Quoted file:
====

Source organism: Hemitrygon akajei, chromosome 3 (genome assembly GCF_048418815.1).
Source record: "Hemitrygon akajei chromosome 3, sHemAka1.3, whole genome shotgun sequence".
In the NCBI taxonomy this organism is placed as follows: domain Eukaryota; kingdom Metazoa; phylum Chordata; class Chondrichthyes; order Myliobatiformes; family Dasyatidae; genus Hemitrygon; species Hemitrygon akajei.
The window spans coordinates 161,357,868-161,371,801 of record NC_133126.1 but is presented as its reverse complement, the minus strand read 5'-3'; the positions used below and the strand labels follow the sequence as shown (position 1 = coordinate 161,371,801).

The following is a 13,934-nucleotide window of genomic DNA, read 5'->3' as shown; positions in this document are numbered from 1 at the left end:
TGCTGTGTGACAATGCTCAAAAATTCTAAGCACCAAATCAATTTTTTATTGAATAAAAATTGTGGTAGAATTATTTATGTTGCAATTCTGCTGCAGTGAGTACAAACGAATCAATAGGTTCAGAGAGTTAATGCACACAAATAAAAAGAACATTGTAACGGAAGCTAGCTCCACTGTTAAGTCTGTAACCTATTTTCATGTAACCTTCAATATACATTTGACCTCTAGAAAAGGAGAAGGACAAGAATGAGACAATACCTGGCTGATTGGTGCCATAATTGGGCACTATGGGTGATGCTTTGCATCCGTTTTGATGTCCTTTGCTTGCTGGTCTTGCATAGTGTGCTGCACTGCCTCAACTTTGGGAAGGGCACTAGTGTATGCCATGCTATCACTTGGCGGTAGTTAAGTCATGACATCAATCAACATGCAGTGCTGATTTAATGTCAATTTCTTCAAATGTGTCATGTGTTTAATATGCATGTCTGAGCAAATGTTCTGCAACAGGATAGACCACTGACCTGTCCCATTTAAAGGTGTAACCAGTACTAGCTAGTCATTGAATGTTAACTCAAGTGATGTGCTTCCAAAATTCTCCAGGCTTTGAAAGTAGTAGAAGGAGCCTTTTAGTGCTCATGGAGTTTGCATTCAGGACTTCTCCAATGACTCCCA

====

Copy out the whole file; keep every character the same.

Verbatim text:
Source organism: Hemitrygon akajei, chromosome 3 (genome assembly GCF_048418815.1).
Source record: "Hemitrygon akajei chromosome 3, sHemAka1.3, whole genome shotgun sequence".
In the NCBI taxonomy this organism is placed as follows: domain Eukaryota; kingdom Metazoa; phylum Chordata; class Chondrichthyes; order Myliobatiformes; family Dasyatidae; genus Hemitrygon; species Hemitrygon akajei.
The window spans coordinates 161,357,868-161,371,801 of record NC_133126.1 but is presented as its reverse complement, the minus strand read 5'-3'; the positions used below and the strand labels follow the sequence as shown (position 1 = coordinate 161,371,801).

The following is a 13,934-nucleotide window of genomic DNA, read 5'->3' as shown; positions in this document are numbered from 1 at the left end:
TGCTGTGTGACAATGCTCAAAAATTCTAAGCACCAAATCAATTTTTTATTGAATAAAAATTGTGGTAGAATTATTTATGTTGCAATTCTGCTGCAGTGAGTACAAACGAATCAATAGGTTCAGAGAGTTAATGCACACAAATAAAAAGAACATTGTAACGGAAGCTAGCTCCACTGTTAAGTCTGTAACCTATTTTCATGTAACCTTCAATATACATTTGACCTCTAGAAAAGGAGAAGGACAAGAATGAGACAATACCTGGCTGATTGGTGCCATAATTGGGCACTATGGGTGATGCTTTGCATCCGTTTTGATGTCCTTTGCTTGCTGGTCTTGCATAGTGTGCTGCACTGCCTCAACTTTGGGAAGGGCACTAGTGTATGCCATGCTATCACTTGGCGGTAGTTAAGTCATGACATCAATCAACATGCAGTGCTGATTTAATGTCAATTTCTTCAAATGTGTCATGTGTTTAATATGCATGTCTGAGCAAATGTTCTGCAACAGGATAGACCACTGACCTGTCCCATTTAAAGGTGTAACCAGTACTAGCTAGTCATTGAATGTTAACTCAAGTGATGTGCTTCCAAAATTCTCCAGGCTTTGAAAGTAGTAGAAGGAGCCTTTTAGTGCTCATGGAGTTTGCATTCAGGACTTCTCCAATGACTCCCA